So, no, I can’t support this deal. It just lends further proof that Washington is run by inept morons and snake-oil salesmen.


Spending is the problem

Now, Wait a Minute!

President Obama has finally realized the federal debt is a real problem, not something that can be pushed off for another decade or so. I’m not certain what woke him to a fact millions of Americans already understood, but welcome to the party, anyway. Unfortunately for the country, he seems obsessed with the idea that the reason our debt problem is crucial is because the federal government doesn’t have enough money.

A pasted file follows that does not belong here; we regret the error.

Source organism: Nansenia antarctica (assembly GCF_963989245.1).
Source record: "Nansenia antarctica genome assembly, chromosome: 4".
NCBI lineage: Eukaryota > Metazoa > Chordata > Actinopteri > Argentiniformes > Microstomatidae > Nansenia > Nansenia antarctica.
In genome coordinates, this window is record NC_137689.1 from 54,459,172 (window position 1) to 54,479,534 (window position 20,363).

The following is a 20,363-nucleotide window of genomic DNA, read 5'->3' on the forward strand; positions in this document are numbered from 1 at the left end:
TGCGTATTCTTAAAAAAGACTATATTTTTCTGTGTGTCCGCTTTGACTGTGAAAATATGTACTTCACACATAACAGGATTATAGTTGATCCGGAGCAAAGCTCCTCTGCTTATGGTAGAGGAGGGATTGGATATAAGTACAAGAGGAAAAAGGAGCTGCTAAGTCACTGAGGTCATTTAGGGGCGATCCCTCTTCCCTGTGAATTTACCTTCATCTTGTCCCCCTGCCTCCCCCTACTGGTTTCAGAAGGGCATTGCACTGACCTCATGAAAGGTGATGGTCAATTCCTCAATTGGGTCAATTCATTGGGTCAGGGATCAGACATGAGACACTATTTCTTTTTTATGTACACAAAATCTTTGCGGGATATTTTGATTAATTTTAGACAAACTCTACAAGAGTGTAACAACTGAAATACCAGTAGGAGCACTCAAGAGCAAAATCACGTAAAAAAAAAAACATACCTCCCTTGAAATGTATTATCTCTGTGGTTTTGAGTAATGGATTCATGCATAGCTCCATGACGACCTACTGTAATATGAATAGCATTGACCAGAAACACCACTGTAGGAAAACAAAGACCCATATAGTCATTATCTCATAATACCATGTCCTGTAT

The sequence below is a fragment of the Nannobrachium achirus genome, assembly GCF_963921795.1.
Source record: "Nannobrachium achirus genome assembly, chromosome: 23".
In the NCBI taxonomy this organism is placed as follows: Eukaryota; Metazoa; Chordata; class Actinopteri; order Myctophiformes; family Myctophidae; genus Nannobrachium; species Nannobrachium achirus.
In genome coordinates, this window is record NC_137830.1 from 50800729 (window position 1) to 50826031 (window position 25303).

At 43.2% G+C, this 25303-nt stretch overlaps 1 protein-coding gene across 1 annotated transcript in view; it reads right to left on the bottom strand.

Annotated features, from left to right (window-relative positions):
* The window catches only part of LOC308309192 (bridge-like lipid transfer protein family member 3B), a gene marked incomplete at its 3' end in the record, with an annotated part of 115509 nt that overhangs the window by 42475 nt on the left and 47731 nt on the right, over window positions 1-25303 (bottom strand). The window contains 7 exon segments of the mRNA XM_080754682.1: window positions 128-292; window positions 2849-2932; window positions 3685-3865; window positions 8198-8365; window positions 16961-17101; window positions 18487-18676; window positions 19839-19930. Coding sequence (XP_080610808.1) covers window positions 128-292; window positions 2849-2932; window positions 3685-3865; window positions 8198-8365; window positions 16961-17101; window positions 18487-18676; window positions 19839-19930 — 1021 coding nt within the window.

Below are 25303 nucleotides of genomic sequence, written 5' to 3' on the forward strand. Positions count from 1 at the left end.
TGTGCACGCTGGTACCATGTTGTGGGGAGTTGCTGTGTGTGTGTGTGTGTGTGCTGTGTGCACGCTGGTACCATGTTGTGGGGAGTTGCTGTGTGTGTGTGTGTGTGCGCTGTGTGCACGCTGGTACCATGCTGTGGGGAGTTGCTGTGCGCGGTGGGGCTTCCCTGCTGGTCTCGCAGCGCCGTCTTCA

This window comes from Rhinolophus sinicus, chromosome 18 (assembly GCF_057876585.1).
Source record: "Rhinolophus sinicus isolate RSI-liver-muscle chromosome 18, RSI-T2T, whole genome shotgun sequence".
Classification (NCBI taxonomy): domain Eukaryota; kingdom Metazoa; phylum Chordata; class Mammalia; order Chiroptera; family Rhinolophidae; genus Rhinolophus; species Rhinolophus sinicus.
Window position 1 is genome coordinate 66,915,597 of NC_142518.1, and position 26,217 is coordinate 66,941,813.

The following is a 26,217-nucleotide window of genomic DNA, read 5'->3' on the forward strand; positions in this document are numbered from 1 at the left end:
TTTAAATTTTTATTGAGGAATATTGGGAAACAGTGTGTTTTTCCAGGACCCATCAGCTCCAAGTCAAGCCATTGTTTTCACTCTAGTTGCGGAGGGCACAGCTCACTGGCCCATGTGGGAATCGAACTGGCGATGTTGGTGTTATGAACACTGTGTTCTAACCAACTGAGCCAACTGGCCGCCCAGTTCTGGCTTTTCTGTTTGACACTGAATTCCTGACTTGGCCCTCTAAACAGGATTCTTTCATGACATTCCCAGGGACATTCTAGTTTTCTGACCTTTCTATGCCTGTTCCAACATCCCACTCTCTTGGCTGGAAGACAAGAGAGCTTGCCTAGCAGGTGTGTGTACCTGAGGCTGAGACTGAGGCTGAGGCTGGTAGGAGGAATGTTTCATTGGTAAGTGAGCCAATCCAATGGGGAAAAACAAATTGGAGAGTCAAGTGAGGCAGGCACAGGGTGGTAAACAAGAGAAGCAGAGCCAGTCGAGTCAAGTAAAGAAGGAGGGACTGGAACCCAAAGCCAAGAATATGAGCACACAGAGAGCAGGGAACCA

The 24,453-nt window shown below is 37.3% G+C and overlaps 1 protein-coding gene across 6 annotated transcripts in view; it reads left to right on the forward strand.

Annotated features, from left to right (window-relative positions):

On the one hand, the President is right when he says that federal revenues are lower than at any point in a generation. In 2011, the government is on pace to gather less than 30% of the nation’s GDP in revenue for the first time since 1983. But the reason for that isn’t because tax rates are too low – it’s because despite all of those reassurances that the economy is recovering, it isn’t. After adjusting for inflation, real GDP growth has fallen to less than 1% and is in real danger of turning negative. Add in the fact that that the economy is now 14 million jobs short of full employment (vs. 8 million when he took office), and it becomes pretty easy to see where the revenue shortfall comes from.